Blog Post

      The Problem of Programming Too Large


      I have a recurring problem in my professional life; I program too much. I don't mean I sit around and actually type letters into an IDE too much (although my girlfriend might tell you otherwise), I mean I have a tendency to over-complicate a simple solution into a much more complicated one; and it's wasting all of my time.

      The first time I noticed that I had this tendency was the day I tried to write my own Python logging utility. Now, for those that don't know, there is a Python logging package that I eventually ended up using, but that was after half a day's worth of work writing my own function when someone pointed out that a Python package already existed for that. See, the problem was that I wasn't even aware of the existence of a logging module and, more to the point, at that time I didn't even know that I should be on the lookout for such a thing. It as a lack of knowledge about what to even look for in a situation that was kicking my butt.

      When I learned about the logging package I went through a phase of emotions. Dangit, I was proud of my little logging utility! It was my code with my style and it logged exactly like I wanted it to. But in that situation I was faced with a simple truth: the logging package that I was trying to avoid using was created by a community of experienced developers who had troubleshot and resolved issues that I couldn't even know existed. So I spent extra hours stripping it back out to replace it with their logging utility instead of my own.

      That was a small example, not exactly world ending, and it only cost me a few hours; but once I stepped away to learn and create on my own, this problem of over-coding became the problem of my life. I'll give you a bigger example. 

      When I started this whole thing, I was determined to do things differently that I had learned them. One of the decisions I made during this process was to use MongoDB. I had years of experience with SQL, but I wanted to learn Mongo, so I strapped it right into my applications. And not just one application mind you, but all of them. I'll write about the specific fallout from that in my next post, but suffice it to say that I'm not using Mongo anymore in any of my projects, and that decision was made from information that I could have found before if I'd known what I was looking for, or even to look for it. The time spent stripping out Mongo for SQL are humbling hours, and they again came from a lack of knowing even the right questions to ask.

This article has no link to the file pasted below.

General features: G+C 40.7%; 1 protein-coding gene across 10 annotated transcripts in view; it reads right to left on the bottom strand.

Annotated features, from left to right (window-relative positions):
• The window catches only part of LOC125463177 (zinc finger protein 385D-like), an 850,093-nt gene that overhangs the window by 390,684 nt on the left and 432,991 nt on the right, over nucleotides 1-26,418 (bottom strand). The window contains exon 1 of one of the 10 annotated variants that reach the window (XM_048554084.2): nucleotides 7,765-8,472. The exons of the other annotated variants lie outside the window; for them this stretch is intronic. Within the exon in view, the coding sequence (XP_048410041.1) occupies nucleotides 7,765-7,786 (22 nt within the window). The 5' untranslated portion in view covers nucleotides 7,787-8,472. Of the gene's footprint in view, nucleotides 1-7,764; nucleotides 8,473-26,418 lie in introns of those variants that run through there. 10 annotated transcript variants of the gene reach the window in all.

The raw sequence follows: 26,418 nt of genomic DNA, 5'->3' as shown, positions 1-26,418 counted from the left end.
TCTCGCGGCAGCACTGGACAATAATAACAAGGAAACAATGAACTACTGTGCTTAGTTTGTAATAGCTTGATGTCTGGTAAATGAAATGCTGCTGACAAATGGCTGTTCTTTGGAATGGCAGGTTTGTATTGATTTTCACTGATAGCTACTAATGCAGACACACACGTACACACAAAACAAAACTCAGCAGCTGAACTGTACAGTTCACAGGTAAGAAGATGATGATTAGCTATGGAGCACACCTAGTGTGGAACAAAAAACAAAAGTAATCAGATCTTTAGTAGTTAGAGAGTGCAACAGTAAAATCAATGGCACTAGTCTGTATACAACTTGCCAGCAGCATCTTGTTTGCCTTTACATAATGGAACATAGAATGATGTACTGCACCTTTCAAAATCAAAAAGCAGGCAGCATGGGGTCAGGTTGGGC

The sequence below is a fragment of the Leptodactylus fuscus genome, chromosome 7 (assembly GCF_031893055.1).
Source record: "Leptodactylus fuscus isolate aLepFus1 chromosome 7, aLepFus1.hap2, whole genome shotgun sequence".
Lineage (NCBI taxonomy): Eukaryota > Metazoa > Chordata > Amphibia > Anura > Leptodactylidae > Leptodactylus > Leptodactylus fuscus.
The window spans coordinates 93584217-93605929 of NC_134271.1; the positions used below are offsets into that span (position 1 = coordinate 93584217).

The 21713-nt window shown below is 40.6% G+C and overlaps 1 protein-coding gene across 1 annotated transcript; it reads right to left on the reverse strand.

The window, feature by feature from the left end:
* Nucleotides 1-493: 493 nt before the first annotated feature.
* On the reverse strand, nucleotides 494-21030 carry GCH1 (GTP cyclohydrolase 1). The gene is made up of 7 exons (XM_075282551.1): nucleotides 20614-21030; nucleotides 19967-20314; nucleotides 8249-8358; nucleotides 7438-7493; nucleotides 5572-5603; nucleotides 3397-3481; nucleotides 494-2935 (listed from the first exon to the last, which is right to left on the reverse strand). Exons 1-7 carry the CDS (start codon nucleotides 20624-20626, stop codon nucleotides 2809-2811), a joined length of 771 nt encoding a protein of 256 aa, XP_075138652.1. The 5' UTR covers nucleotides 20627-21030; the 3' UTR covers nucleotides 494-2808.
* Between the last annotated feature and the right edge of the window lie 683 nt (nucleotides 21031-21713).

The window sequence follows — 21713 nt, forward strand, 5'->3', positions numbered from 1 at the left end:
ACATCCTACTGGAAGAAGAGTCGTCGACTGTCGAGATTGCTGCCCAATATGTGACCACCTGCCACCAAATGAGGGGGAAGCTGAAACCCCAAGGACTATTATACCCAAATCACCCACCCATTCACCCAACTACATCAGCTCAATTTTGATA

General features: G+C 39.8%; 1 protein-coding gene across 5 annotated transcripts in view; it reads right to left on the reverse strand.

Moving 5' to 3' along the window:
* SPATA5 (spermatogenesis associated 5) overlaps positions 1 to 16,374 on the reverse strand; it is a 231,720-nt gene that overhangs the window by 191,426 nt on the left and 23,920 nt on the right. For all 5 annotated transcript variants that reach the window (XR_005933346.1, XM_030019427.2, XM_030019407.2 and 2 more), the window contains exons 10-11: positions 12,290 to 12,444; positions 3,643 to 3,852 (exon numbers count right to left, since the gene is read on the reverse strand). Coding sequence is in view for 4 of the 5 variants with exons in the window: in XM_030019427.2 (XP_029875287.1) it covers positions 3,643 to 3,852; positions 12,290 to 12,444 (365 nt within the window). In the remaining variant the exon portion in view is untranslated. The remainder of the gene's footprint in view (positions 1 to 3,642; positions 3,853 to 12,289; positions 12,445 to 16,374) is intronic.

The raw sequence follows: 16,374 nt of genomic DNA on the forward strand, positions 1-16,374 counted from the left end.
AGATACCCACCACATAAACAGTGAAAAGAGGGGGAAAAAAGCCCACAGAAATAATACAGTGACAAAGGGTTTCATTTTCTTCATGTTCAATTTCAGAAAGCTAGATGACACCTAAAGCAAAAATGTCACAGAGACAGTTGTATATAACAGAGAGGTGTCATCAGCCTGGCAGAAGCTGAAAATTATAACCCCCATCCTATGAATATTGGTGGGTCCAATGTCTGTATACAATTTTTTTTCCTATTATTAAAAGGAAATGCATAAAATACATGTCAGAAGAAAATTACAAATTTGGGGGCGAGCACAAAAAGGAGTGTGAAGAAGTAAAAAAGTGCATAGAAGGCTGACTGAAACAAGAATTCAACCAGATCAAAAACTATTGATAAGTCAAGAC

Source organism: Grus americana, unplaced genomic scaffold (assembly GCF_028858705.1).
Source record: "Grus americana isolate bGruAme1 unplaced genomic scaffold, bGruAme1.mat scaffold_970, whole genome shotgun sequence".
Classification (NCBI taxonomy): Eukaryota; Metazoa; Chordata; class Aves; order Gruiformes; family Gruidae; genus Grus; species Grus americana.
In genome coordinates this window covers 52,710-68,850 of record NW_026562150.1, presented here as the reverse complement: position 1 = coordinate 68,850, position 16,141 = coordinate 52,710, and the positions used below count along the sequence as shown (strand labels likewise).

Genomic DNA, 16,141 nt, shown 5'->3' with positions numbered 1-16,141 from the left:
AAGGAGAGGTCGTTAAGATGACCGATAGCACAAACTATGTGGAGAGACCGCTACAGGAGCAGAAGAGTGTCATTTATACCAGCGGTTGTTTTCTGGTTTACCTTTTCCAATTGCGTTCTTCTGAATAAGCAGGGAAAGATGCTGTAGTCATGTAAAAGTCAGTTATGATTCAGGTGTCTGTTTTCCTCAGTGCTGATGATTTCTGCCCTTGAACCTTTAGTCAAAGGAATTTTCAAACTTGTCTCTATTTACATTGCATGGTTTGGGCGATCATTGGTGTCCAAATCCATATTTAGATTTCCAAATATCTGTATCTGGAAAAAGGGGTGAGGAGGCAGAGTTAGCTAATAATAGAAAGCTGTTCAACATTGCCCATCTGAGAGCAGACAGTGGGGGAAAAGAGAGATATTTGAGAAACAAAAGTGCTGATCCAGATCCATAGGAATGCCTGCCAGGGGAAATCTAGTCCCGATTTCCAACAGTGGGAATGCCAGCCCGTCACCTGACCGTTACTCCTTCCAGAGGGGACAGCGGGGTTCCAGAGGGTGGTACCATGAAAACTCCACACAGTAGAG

Now, when I express the sentiment of wasted time to people, they typically respond with "Well, there's only so much you can know" or "that's not your fault because...."; and in a way I agree. I made beginner mistakes in most every field I came into and that's to be expected, but the thing is that I want to learn and utilize new technologies and ideas for the rest of my life. And the nature of learning is that you're always a beginner at something, so really this lack of perspective that I've been facing is not a problem that will go away, I intend for it to be there for the rest of my life.

      I ultimately made those and other mistakes because of lack of foresight and planning; and because I didn't know the right questions to even be asking. I knew how to learn the tech, but I didn't know how to stop myself and ask "should you be learning this right now" or, "is this even necessary." Without the constraints of a job telling me what to do and giving me due dates I was allowed to kind of wander off and waste time learning new tech that I would never use, or that wasn't necessary for the small apps I was building (see: Kubernetes). My biggest lesson has been how to manage myself, my time, and my focus; but it's been the hardest, and it's the one I'm still learning.


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